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dc.contributor.authorArthur, Scott
dc.contributor.otherAllen, D.
dc.contributor.otherHaynes, H.
dc.contributor.otherOlive, V.
dc.coverage.spatialJ4M8 distribution park, West Lothian, Scotlanden_UK
dc.coverage.temporalBetween Jan 2014 - Jan 2015en_UK
dc.description.abstractA key design criterion of sustainable urban drainage systems is to mitigate urban stormwater pollution. Current research defines sustainable urban drainage systems (SuDS) pollutant treatment efficiency through the detention of total suspended solids, urban nutrients and heavy metal pollutants within the system during a design flow event, with research focusing on sand (>2mm) sediment movement. The impact of multiple rainfall-runoff events on the fine sediment (<2mm) treatment efficiency of SuDS is not yet well defined and the temporal movement of detained sediment has not been investigated in detail. The field research presented in this paper addresses this research gap, monitoring ongoing fine sediment transport through a best practice designed SuDS network over 12 months through the use of a novel rare earth oxide (REO) trace methodology. Through time-stepped monitoring of the fine sediment pollution across three SuDS treatment trains (networks), the following key conclusions have been drawn. (1) That fine sediment becomes re-suspended and re-deposited within SuDS assets and the network as a result of ongoing multiple rainfall-runoff events. (2) That this re-suspension continues for over 52 weeks. (3) That by area, linear wetlands (within the monitored networks) out-perform wetland and swale assets in multiple event fine sediment detention. And (4) that multiple event monitoring and analysis of fine sediment within a SuDS network highlights the under-performance of SuDS assets against current design event expectations.en_UK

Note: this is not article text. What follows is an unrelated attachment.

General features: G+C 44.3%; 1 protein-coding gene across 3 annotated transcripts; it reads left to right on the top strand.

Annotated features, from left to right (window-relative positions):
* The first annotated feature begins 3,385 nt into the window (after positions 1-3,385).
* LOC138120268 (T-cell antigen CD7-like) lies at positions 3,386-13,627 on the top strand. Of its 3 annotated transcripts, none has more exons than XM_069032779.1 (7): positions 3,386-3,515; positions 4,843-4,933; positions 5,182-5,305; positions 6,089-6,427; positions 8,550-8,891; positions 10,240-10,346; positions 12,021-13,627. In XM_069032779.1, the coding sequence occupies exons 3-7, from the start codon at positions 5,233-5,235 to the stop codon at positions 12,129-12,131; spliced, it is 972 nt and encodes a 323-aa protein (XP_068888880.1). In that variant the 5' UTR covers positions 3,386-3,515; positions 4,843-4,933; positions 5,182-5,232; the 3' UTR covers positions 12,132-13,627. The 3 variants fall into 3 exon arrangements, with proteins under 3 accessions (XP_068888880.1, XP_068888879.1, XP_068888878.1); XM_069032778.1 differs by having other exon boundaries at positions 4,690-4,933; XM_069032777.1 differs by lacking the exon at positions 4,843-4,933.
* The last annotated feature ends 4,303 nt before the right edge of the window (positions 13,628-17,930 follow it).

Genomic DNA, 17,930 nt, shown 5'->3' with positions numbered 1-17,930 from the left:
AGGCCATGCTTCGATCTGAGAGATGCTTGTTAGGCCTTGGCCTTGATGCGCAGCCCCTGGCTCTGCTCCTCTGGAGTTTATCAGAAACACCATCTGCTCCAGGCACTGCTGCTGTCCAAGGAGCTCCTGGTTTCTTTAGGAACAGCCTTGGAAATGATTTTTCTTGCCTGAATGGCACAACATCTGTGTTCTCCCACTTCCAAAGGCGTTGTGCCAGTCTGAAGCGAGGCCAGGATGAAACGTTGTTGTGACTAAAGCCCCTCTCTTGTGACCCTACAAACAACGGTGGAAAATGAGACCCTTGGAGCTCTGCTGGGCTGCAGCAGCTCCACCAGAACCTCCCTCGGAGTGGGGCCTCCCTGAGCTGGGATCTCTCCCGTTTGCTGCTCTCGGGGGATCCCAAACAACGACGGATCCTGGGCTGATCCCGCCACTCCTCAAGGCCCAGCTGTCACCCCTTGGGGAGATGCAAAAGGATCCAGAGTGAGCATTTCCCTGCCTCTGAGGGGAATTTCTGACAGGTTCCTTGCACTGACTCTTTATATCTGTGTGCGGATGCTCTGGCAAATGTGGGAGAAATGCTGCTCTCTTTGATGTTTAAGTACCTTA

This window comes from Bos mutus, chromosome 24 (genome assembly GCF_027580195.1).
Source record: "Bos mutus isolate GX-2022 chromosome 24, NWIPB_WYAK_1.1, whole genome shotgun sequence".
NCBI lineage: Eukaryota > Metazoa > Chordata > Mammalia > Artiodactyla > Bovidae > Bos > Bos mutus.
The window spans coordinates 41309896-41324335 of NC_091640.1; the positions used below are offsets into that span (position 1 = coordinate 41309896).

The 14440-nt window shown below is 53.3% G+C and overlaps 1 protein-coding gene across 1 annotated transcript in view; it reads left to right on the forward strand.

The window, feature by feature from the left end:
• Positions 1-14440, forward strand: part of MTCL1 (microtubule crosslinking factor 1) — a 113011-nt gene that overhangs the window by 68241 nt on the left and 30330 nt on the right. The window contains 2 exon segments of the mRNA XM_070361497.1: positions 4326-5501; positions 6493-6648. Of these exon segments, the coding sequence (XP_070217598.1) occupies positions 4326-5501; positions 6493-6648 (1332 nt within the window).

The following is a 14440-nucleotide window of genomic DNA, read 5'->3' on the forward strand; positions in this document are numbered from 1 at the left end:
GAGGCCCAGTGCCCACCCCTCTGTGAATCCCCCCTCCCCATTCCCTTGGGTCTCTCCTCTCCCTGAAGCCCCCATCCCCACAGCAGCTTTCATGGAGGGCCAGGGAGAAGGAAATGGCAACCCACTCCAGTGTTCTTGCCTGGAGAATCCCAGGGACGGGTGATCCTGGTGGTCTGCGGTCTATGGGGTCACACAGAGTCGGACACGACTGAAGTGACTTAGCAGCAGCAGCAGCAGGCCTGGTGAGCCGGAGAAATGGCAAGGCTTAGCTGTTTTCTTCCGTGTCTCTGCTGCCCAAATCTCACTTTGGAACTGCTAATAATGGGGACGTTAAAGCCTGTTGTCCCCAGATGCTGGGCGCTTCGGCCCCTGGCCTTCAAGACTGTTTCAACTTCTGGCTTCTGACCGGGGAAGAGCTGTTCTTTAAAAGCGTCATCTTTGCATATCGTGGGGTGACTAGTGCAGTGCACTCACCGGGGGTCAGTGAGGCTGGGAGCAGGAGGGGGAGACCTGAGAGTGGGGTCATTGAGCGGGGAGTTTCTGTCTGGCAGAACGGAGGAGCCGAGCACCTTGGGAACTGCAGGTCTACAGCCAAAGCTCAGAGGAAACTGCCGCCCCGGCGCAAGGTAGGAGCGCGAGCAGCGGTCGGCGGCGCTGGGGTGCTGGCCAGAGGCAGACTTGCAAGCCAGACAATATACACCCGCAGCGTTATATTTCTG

dc.publisherThe University of Nottinghamen_UK
dc.subject.lcshSediment transport -- Researchen_UK
dc.subject.lcshDrainage -- Researchen_UK
dc.subject.lcshRunoff -- Purification -- Evaluationen_UK
dc.subject.lcshRunoff -- Environmental aspectsen_UK
dc.subject.lcshWater quality management -- Evaluationen_UK
dc.subject.lcshUrban runoff -- Management -- Evaluationen_UK
dc.subject.lcshContaminated sediments -- Managementen_UK
dc.titleMultiple rainfall event pollution transport by Sustainable Drainage Systems: the fate of fine sediment pollutionen_UK
dc.subject.freeSustainable urban drainage systems; sediment transport; rare earth tracer; pollutant treatment efficiency; stormwater qualityen_UK
dc.subject.jacsJACS Subjects::Physical sciences::Science of aquatic & terrestrial environments::Environmental sciences::Applied environmental sciencesen_UK
dc.subject.lcLibrary of Congress Subject Areas::G Geography. Anthropology. Recreation::GE Environmental Sciencesen_UK
dc.subject.lcT Technology::TD Environmental technology. Sanitary engineeringen_UK 2014 - Jan 2015en_UK
dc.coverage.coordinates55°52′40.9″N 3°39′08.0″Wen_UK
uon.divisionFaculties, Schools and Departments::University of Nottingham, UK Campus::Faculty of Social Sciences::School of Geographyen_UK
uon.funder.controlledFunders::Engineering & Physical Sciences Research Councilen_UK
uon.datatypeTabulated data presented in the manuscript, e.g. rainfall simulations, xls files that compose each of the figures presented in the manuscript, and the original figure (for figures 2 to 6).en_UK
uon.parentprojectBlue-Green Cities Research Projecten_UK
uon.collectionmethodDetailed method is presented in the research paper. In summary, physical sediment sample collection from stomwater network. Trace and particle size distribution analysis were undertaken for each sample.en_UK
uon.rightscontactHeriot-Watt Universityen_UK

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